Sheffield’s date with Hitler by Neil Anderson

Neil worked in the pub­li­city depart­ment of the town hall, and on the 70th anniversary of the Sheffield blitz, decided to write a book filled with recol­lec­tions of the blitz from people who lived through it.

The reason for the blitz was to wipe out the arma­ments factor­ies of the East end but the bombs were dropped on civil­ian areas in the sub­urbs and the town centre. A pos­sible explan­a­tion for this will be given later.

Sheffield people were aware and expect­ing a raid and the steel works had stepped up pro­duc­tion in the late 1930’s. Buildings were requisi­tioned for air raid shel­ters and many Anderson shel­ters were pro­duced for local homes.

There was not very much evac­u­ation of chil­dren at this time and many of the women were work­ing in the steel works.

When war was declared ini­tially theatres and enter­tain­ment centres were closed, but then after having no air attacks and hear­ing sirens scream­ing for many nights without an attack, cit­izens became rather blase.

In autumn 1940, Hitler decided to bomb Britain and London, Liverpool and Bristol were hit. There was still no bomb­ing in Sheffield and early on December 12th people were going out to the cinemas, clubs and pubs as usual. The sirens soun­ded at 7 p.m. and no-one bothered to take shel­ter. Down came the bombs, wave after wave of bombers, until 4 a.m.the next morn­ing when the all-clear was soun­ded.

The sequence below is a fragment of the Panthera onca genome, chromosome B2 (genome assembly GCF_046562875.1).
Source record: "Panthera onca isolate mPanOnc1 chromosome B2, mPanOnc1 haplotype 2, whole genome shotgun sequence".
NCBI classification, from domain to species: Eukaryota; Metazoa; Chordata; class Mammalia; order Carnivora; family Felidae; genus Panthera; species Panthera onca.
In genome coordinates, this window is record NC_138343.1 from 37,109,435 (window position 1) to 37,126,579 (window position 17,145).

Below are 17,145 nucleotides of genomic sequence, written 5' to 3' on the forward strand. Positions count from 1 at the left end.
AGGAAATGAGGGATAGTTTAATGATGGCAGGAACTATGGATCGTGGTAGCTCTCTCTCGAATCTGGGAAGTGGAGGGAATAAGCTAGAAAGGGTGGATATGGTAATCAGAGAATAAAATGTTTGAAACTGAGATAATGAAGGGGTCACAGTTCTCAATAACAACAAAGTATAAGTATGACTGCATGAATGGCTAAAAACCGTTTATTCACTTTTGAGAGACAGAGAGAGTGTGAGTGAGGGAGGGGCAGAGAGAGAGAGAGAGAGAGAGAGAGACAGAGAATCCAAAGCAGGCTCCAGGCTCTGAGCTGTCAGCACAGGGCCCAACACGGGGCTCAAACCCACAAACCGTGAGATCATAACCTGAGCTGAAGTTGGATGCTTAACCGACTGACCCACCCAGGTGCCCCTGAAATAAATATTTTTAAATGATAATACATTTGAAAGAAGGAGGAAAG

Devastation had hit the city centre, Atkinson’s, Cockayne’s, Redgates, C & A and Walsh’s were all flattened. Outlying sub­urbs of Gleadless, Nether Edge, Owlerton, Intake etc. were all hit. It was estim­ated that 2,000 people were killed and a tenth of the pop­u­la­tion were made home­less. One of the biggest losses of life was at The Marples Hotel in Fitzalan Square. It was packed with people, none of whom sur­vived. The heat was so intense that a pile of coins were fused together. Fire crews came from Barnsley and Doncaster to help.The City Hall sur­vived, a bomb dropped nearby landed in a water tank!

Lots of emer­gency centres were set up e.g. at High Storrs School, and advice centres were able to give help to many people. Atkinson’s and other stores opened small out­lets at vari­ous loc­a­tions through­out the city. Although the ledger, stat­ing vari­ous cus­tomer debts, was des­troyed people still turned up to pay off their debts.

There is a dis­play of the Sheffield blitz in the Doncaster Aero Museum, and recently, due to the efforts of Neil Anderson, the Heritage Lottery gave a grant of £90,000 to hold an exhib­i­tion in the old fire sta­tion. Among the exhib­its are the fused coins found in the ruins of The Marples Hotel and videos of people who exper­i­enced the blitz.

Knickebein.….… The Germans developed a system of “beams” — an enhance­ment of the pre­vi­ous “lorenz” system which were meth­ods of “blind land­ing aids” used to help air­craft to approach an air­port at night. The Knickebein system sent two beams from power­ful trans­mit­ters at dif­fer­ent loc­a­tions on main­land Europe. These beams were cal­cu­lated to inter­cept over the bomb­ing zone in England. The English, under Churchill’s dir­ec­tion, devised coun­ter­meas­ures which “bent” the beams away from the target area. This would explain why so many bombs were dropped in civil­ian areas rather than the steel man­u­fac­tur­ing plant in the east end.